Biomass: Some biomass will be harvested for CBD products (which is currently the most widely produced end product), and some of that biomass will return to the soil and decompose, feeding nutrients back into the ground.

Fast Growing: Hemp grows relatively quickly, making an excellent ground cover as the plants easily block out room for weeds. While most cover crops are not commercially valuable, hemp has a relatively high market value, making it a “win-win” for both the soil and the farmer. Scientists estimate that for every ton of hemp grown, 1.63 tons of CO2 is removed, making it ideally suited for carbon sequestration, even more than trees or other plants of similar size.

Bioremediation: Using plants to decontaminate soil and water after industrial pollution or after years of toxin build-up from industrial agriculture can restore the earth. Hemp can easily grow in contaminated soils, absorbing heavy metals and toxins into the plants themselves.

Low Water Consumption: Hemp is a relatively hardy plant, needing much less water than most crops. Food and agriculture are the largest consumers of water, requiring many times more than what we need for personal use. Up to 70% of the water taken from the ground and rivers goes into the irrigation of agricultural commodities. In some parts of the United States, agriculture literally threatens to dry up entire ecosystems, making low water consumptive crops essential in ecologically sustainable farming.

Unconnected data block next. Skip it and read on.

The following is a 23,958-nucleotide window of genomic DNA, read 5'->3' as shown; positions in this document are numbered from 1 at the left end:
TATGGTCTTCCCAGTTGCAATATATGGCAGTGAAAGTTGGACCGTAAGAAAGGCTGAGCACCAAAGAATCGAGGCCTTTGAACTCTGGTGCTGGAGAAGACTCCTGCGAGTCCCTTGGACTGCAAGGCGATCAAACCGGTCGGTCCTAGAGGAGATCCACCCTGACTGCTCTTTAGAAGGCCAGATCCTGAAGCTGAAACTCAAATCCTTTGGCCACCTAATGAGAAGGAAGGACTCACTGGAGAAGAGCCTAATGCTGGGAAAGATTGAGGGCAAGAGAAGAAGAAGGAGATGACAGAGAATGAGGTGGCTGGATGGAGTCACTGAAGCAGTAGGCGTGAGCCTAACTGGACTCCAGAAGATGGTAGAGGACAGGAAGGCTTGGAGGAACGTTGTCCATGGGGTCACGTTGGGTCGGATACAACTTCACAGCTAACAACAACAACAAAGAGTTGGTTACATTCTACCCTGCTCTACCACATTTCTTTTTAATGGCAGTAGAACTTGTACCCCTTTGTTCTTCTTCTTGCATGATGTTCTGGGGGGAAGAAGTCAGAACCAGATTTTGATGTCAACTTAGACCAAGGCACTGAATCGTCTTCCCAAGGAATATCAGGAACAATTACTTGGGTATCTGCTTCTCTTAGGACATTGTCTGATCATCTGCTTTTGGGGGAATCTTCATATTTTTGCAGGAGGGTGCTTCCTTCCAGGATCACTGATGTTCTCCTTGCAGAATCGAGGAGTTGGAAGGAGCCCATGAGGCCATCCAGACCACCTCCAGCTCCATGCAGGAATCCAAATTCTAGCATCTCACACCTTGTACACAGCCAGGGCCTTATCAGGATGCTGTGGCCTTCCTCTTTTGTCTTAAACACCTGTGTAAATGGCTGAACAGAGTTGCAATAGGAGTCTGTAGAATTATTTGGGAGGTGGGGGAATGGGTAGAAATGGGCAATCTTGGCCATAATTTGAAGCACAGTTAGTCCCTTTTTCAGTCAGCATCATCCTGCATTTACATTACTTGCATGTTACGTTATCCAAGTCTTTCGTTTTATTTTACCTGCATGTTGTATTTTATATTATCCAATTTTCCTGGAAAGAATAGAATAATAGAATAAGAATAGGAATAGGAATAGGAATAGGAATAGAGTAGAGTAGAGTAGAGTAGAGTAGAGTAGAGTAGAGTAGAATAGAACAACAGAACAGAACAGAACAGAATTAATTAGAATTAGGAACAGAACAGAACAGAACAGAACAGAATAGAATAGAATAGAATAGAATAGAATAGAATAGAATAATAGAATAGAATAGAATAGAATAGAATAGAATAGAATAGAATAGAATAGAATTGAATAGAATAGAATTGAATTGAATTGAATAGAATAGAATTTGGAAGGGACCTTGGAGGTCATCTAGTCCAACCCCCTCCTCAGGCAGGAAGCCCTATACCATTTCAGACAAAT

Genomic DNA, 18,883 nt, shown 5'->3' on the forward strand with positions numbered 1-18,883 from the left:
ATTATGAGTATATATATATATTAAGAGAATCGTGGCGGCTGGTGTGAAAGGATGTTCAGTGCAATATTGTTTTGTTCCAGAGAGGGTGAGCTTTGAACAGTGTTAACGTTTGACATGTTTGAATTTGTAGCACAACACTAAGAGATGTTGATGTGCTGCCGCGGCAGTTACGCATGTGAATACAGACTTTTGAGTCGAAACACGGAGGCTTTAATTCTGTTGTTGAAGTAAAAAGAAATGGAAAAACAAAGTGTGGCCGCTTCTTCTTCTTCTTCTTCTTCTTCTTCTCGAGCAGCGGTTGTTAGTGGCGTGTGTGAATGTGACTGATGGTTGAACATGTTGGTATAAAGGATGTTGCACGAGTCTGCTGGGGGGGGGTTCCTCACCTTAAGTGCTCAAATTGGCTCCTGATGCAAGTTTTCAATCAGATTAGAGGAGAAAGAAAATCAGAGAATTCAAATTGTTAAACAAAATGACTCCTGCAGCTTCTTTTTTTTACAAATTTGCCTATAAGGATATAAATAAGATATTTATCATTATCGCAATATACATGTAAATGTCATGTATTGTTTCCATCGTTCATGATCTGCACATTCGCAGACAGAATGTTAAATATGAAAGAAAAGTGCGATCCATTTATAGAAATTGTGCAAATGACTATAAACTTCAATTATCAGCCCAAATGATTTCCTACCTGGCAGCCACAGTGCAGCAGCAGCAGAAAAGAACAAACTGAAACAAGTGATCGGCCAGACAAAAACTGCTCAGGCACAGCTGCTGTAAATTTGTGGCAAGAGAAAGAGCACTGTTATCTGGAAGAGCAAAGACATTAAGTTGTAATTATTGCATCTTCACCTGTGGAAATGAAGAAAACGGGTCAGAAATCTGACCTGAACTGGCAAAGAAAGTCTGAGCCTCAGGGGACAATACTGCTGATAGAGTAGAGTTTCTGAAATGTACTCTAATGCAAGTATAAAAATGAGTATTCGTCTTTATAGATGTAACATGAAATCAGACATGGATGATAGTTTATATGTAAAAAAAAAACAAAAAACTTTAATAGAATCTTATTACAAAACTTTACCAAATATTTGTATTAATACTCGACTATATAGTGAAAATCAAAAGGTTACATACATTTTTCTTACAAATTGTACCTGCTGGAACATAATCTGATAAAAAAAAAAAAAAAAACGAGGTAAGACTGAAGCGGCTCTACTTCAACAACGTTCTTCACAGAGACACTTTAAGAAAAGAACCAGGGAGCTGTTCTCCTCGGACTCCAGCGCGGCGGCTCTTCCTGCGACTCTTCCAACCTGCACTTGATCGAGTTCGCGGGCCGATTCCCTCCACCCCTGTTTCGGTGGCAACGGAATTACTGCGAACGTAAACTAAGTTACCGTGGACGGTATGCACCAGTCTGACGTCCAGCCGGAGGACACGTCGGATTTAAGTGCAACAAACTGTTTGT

Diverse Applications: Did you know that there are over 50,000 known uses or applications for hemp? Ranging from medicine, food, biofuels, fiber, building materials, paper, textiles, clothing, to a viable replacement for plastics. Every single part of the plant has a useful purpose!

Regeneratively-grown hemp offers humanity the possibility of a beautiful and green new future. It may seem like an impossible dream from where we stand right now, but, just a decade ago, it was hard to imagine that hemp would even be legal, let alone that the cultivation of the plant would grow to over 230,000 acres in just the first season since the Farm Bill was passed!

Even if you are not a hemp farmer, you can directly take part in regenerative agriculture practices right at home, in your own backyards, through the reduction of unnecessary digging, mulching or adding composted organic matter to your soil, as well as using cover crops in your garden (or ground covering ornamental plants) to reduce soil erosion and improve soil structure. Not only is it good for the environment, getting your hands dirty is good for your health, too!

About Christina Sasser

Christina Sasser is the CEO, co-founder, and chief product formulator at Vital Leaf, a Portland, Oregon based wellness company that infuses the healing potential of regenerative hemp into their line of ethically sourced and sustainable products. She has been working in the natural products industry for over 15 years, and, before starting Vital Leaf, she was a holistic chef and nutrition educator.